Relatives of a living man who was legally declared dead have been told they must pay back the benefits they received from his "death."
Donald Miller Jr. was declared legally dead in 1994 and again in 2013, but the 62-year-old Ohio resident is still very much alive. According to The Courier of Findlay, once the Social Security Administration learned of Miller's not-so-dead status, it demanded repayment of death benefits paid to his children, totaling more than $47,000.
How can Miller be legally dead but still alive enough for his children to owe the SSA money?
SSA Wanted: Dead or Alive
Miller disappeared from his family's lives in 1986 and was ruled legally dead in 1994. But much to his children's and the government's surprise, he was very much alive when he returned to Ohio in 2005. Wanting his life back (including Social Security Number and driver's license), Miller petitioned the Ohio probate court to overturn its 1994 death ruling. But in 2013, a judge ruled that Miller must remain legally dead since the statute of limitations on his resurrection had lapsed.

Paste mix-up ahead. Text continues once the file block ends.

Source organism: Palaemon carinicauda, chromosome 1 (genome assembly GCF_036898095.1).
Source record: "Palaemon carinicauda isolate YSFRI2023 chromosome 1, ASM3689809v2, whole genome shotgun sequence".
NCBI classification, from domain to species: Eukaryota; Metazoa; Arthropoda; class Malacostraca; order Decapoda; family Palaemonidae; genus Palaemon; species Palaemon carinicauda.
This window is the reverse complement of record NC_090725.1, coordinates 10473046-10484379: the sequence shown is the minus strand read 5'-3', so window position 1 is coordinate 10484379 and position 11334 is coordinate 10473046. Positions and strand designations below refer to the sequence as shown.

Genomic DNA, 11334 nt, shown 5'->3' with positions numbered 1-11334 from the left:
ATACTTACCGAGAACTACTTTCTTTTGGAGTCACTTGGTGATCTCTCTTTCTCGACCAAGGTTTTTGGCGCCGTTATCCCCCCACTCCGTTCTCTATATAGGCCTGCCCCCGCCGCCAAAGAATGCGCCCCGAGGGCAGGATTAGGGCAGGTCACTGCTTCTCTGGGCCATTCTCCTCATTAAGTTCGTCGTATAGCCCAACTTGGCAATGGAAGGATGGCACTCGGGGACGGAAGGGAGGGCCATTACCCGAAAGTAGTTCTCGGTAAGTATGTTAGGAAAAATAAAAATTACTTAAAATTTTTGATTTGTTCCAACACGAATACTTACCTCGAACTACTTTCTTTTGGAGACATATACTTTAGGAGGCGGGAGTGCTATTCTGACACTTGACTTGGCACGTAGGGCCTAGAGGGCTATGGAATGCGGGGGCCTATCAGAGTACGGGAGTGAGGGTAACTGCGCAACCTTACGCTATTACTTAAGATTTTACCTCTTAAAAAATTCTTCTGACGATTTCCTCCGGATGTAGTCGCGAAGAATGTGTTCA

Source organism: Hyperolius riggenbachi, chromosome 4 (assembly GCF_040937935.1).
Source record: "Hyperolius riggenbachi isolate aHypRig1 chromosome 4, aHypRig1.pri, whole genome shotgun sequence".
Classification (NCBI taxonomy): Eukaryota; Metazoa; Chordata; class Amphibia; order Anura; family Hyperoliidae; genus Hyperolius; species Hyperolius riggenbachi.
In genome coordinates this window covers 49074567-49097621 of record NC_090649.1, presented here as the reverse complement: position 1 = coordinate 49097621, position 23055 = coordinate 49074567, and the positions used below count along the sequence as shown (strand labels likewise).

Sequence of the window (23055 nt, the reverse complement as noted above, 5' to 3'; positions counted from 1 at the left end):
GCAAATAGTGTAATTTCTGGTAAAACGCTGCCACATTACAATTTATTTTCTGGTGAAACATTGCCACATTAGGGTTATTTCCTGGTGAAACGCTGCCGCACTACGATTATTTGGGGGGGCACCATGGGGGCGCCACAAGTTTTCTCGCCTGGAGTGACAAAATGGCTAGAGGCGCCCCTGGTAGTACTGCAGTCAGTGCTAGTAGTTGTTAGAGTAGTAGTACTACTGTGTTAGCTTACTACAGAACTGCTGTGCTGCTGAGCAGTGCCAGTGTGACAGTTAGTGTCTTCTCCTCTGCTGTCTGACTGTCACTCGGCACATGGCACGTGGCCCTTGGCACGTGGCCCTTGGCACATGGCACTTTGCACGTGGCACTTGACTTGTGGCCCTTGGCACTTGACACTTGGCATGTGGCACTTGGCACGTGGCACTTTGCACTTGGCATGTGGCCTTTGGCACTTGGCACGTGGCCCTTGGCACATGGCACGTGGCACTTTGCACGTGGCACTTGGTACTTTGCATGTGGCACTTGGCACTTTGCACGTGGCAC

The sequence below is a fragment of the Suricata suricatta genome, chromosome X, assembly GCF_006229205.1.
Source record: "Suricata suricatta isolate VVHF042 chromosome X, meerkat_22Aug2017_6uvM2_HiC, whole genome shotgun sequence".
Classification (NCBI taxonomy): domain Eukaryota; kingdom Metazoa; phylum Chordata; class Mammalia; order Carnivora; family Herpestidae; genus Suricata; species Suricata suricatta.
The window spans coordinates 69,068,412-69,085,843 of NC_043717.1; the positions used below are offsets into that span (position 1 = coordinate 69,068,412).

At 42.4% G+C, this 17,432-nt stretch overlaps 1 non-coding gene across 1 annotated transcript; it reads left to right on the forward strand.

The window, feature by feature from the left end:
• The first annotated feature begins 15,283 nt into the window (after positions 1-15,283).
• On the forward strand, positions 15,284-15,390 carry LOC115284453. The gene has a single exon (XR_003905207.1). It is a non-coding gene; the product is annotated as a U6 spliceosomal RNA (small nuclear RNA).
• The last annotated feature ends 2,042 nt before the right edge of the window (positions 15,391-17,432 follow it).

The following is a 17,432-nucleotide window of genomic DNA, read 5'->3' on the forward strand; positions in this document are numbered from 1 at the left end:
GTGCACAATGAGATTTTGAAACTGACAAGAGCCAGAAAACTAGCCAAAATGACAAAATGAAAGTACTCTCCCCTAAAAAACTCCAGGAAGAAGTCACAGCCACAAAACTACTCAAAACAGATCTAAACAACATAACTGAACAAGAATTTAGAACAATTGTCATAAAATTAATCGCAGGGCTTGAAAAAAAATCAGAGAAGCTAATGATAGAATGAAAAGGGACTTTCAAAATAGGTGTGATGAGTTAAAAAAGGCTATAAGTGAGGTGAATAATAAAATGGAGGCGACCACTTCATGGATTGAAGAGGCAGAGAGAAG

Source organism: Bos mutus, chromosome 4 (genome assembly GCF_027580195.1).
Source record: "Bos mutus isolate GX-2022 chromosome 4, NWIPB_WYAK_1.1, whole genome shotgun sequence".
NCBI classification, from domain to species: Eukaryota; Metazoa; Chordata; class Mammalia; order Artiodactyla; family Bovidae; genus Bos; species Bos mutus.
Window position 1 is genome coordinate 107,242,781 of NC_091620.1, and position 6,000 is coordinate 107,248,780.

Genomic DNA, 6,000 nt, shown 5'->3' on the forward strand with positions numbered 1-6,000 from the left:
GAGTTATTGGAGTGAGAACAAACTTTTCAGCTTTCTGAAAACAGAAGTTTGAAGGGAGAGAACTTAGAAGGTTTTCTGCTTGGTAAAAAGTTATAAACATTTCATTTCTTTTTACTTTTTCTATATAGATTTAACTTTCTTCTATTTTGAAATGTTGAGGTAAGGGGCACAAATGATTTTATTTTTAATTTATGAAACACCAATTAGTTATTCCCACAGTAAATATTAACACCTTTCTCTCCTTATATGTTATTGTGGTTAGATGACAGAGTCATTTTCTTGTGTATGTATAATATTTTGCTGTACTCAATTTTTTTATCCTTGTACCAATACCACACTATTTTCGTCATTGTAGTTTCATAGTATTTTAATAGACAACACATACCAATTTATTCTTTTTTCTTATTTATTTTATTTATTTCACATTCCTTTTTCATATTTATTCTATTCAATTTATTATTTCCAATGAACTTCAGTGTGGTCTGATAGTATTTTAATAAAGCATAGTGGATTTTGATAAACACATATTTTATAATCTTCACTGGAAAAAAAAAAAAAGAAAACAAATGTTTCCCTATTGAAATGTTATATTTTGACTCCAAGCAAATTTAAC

But apparently the Social Security Administration disagrees with the judge's ruling, because they still want their money for Miller's death benefits. The Courier reports that Miller's two daughters received $100 per week in death benefits until they turned 18, accumulating around $28,700 and $18,500 each.
Children who survive those who were entitled to Social Security benefits may be allowed to claim them -- unless they were conceived after a parent's death. In the Miller children's case, they received and likely spent the balance of their survivors' benefits years before their father returned from the grave. According to the Courier, the SSA will extract these benefits first from Miller's daughters, then his ex-wife, and lasting Miller himself.
If We Haven't Seen Him, He's Dead to Us
The Millers make a fairly cogent point about not paying back the SSA benefits they received as children: Miller was dead to us and the law, so the benefits were rightly distributed. There are a variety of reasons that someone may be denied Social Security benefits, but if there's no evidence of fraud on the behalf of the recipient, it's rare that the SSA asks to be paid back.
The Courier reports that Miller's ex-wife contacted the FBI and even hired a private investigator to look for her missing husband. But she and her kids may still have to pay.